EMV payment method based upon a technical standard for smart payment cards and for payment terminals and automated teller machines that can accept them

EMV is a payment method based upon a technical standard for smart payment cards and for payment terminals and automated teller machines that can accept them.

Interac Canadian organization

Interac is a Canadian interbank network that links financial institutions and other enterprises for the purpose of exchanging electronic financial transactions. Interac serves as the Canadian debit card system. There are over 59,000 automated teller machines that can be accessed through the Interac network in Canada, and over 450,000 merchant locations accepting Interac debit payments.

Maestro (debit card) multi-national debit card service

Maestro is a multi-national debit card service owned by Mastercard that was founded in 1992. Maestro cards are obtained from associate banks and can be linked to the card holder's current account, or they can be prepaid cards. The cardholder presents the card at the point of sale (POS) and this is swiped through the payment terminal by the assistant or the customer, inserted into a chip and PIN device or read by a contactless reader. The payment is authorized by the card issuer to ensure that the cardholder has sufficient funds in their account to make the purchase and the cardholder confirms the payment by either signing the sales receipt or entering their 4- to 6-digit PIN, except with contactless transactions below a specified amount for which no further verification is required.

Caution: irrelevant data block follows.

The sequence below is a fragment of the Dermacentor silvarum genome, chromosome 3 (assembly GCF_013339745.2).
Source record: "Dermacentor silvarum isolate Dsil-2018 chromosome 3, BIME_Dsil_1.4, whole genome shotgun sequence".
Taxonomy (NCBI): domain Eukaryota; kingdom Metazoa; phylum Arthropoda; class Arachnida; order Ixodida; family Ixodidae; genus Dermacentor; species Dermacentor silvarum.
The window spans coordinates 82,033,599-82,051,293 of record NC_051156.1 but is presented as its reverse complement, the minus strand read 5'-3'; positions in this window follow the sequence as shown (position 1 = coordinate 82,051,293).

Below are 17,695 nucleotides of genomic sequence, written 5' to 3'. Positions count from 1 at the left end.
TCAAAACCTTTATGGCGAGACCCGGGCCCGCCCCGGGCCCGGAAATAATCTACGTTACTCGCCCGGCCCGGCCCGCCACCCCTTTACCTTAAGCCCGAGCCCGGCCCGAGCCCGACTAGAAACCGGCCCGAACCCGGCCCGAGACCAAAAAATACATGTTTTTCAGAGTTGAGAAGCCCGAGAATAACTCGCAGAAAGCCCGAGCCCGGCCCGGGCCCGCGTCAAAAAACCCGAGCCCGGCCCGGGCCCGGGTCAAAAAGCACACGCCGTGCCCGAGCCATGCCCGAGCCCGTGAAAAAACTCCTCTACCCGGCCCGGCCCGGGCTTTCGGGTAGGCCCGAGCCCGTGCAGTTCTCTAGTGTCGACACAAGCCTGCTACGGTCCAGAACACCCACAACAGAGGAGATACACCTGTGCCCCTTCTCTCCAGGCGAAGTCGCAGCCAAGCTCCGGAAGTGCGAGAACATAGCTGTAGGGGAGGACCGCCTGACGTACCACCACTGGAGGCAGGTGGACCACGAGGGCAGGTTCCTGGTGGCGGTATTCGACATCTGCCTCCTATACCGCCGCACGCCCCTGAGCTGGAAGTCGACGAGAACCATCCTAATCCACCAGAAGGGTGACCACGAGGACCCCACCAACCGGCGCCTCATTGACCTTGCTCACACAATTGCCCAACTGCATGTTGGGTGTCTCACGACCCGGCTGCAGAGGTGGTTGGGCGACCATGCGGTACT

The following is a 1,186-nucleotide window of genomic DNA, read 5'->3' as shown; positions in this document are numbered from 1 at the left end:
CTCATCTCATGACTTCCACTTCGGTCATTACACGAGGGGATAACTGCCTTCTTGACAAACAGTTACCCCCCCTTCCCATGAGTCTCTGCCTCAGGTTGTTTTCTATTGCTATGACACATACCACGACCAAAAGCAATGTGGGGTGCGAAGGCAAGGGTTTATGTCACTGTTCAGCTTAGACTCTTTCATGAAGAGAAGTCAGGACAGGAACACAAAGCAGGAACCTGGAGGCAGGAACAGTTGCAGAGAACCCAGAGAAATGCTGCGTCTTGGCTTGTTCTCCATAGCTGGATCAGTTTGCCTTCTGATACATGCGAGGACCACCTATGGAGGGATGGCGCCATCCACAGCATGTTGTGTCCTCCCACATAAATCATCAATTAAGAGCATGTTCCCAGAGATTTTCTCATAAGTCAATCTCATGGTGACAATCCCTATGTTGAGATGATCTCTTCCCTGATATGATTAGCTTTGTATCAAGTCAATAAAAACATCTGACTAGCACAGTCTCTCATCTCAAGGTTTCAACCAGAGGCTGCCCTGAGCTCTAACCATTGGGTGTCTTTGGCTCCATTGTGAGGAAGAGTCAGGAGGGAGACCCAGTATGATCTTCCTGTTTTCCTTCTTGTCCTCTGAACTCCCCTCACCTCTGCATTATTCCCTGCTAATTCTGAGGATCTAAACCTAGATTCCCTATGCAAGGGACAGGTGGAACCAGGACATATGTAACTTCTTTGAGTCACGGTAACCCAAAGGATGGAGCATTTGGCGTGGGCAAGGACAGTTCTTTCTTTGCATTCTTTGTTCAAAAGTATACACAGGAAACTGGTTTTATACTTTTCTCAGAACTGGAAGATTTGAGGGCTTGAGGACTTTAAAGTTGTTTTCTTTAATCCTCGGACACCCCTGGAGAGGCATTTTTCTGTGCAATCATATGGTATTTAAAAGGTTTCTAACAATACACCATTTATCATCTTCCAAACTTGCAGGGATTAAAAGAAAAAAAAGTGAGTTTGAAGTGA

Visa Electron debit card

Visa Electron is a debit card product that uses the Visa payment system. It is offered by issuing banks in every country with the exception of Canada, Australia, Republic of Ireland and the United States. The difference between Visa Electron and Visa Debit, a similar product, is that payments with Visa Electron require that all the funds be available at the time of transfer, i.e., Visa Electron card accounts may not normally be overdrawn. Visa Debit cards, on the other hand, typically allow transfers exceeding available funds up to a certain limit. For that reason, Visa Electron cards are more commonly issued to younger customers or customers that have poor credit. Some online stores and all offline terminals do not support Visa Electron because their systems cannot check for the availability of funds. In addition to point of sale debit payments, the card also allows the holder to withdraw cash from automated teller machines (ATMs) using the Plus interbank network.

Visa Debit